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Food and Meal Planning

October 26th, 2005 by

Because food intake affects the body’s need for insulin and insulin’s ability to lower blood sugar, diet is the cornerstone of diabetes treatment. Today, diabetes experts no longer recommend a single meal plan for all people with diabetes. Instead, they recommend meal plans that are flexible and take into account a person’s lifestyle and particular health needs. The American Diabetes Association recommends that people with diabetes consult a registered dietician to design a meal plan.
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Glucose Meters & Diabetes Management

October 26th, 2005 by

When people with diabetes can control their blood sugar (glucose), they are more likely to stay healthy. People with diabetes use two kinds of management devices: glucose meters and other diabetes management tests. Glucose meters help people with diabetes check their blood sugar at home, school, work, and play. Other blood and urine tests reveal trends in diabetes management and help identify diabetes complications.
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FDA Provides Important Safety Information on Blood Glucose Meters

October 26th, 2005 by

The U.S. Food and Drug Administration (FDA) is notifying health care providers and patients of a problem with blood glucose meters made by Abbott Diabetes Care, Alameda, Calif. The meters can unintentionally be switched from one unit of measurement to another, resulting in an inaccurate blood glucose interpretation by the user. Users in the United States should make sure that their meter reading is displayed as mg/dL because an inaccurate reading can lead to taking the wrong dose of insulin or dietary changes, resulting in higher levels of sugar in the blood or hyperglycemia. Hyperglycemia can be a serious and even life-threatening condition and several cases of hyperglycemia have been reported to FDA.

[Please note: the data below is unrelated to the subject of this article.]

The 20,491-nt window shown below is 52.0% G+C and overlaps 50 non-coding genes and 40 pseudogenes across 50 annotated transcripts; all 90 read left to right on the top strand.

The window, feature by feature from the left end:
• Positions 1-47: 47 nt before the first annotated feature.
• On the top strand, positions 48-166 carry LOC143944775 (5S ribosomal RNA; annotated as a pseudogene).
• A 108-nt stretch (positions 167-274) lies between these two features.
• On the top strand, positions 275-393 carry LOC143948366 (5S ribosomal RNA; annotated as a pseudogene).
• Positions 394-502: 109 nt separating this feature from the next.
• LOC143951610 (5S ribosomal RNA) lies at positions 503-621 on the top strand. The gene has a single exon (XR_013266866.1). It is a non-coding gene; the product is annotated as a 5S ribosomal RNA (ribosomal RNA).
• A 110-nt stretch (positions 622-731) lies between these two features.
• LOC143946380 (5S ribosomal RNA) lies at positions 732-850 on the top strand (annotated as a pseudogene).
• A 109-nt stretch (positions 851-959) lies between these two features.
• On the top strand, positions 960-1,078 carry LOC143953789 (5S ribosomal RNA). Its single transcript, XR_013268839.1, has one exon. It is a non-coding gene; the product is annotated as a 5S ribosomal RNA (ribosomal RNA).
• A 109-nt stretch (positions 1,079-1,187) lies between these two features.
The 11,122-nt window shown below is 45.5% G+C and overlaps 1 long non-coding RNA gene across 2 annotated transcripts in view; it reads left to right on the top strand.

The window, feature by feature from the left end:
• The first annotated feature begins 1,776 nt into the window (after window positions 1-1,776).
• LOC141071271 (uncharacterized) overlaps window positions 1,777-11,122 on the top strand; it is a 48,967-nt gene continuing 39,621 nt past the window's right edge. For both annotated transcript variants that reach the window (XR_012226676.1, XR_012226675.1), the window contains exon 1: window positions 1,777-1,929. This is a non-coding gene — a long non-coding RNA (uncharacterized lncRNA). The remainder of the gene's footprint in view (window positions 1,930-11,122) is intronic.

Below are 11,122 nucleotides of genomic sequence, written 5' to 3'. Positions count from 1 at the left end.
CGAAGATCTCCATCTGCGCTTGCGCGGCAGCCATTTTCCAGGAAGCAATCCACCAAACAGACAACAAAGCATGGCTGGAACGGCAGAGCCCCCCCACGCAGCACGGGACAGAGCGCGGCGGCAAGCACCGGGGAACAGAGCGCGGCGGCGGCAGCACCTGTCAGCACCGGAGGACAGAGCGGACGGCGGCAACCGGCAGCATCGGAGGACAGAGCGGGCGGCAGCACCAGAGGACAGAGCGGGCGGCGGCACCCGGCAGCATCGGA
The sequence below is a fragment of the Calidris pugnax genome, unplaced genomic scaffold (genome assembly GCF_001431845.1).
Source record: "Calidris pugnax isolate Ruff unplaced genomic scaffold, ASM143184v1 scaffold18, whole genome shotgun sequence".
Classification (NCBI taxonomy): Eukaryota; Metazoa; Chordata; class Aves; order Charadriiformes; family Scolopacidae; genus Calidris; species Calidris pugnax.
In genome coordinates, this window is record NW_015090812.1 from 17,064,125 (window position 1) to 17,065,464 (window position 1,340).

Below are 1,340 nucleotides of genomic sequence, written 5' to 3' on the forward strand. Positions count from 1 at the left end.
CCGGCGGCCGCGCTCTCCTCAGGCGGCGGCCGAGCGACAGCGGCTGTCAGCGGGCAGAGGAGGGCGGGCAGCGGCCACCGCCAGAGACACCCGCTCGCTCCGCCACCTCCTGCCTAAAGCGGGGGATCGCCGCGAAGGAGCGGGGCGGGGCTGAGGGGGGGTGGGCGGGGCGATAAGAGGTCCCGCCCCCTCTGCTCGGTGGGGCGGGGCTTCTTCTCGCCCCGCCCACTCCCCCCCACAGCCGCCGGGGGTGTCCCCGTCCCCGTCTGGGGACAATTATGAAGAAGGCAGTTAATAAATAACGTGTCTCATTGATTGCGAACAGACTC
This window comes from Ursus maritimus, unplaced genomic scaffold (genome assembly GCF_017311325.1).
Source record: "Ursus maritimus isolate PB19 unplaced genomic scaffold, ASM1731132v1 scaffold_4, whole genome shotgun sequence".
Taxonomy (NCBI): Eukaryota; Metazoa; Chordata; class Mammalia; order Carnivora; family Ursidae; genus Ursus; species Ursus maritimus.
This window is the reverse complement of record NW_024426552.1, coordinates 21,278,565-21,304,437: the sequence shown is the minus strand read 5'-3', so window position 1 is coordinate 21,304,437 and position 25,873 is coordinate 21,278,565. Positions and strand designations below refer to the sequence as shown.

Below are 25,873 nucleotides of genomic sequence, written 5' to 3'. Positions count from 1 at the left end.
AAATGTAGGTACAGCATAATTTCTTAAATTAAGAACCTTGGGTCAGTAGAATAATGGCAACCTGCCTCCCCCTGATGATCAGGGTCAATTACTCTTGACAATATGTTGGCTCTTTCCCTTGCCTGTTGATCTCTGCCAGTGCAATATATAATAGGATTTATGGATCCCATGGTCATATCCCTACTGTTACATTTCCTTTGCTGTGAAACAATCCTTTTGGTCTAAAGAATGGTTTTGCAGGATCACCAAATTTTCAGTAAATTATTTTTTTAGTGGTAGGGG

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Thoughts of the day

October 26th, 2005 by

To view this message as a self-running slide show with pictures, click on the link below
Wednesday, October 26, 2005

Make a place

Give joy a place to dwell in you and it will fill that space.
Set aside time for sincere, simple enjoyment of life, and enjoyment will surely fill that time.

When you make a place for something in your life, you create a powerful, authentic intention. And whatever Read the rest of this entry »

Seasonal Flu Is the Real and Present Danger

October 25th, 2005 by

By Amanda Gardner
HealthDay Reporter

MONDAY, Oct. 24 (HealthDay News) — Concerned about apparent confusion between traditional seasonal flu and a possible avian flu pandemic, U.S. health officials stressed Monday that avian flu is not yet affecting humans to a great degree and has not yet arrived in the country.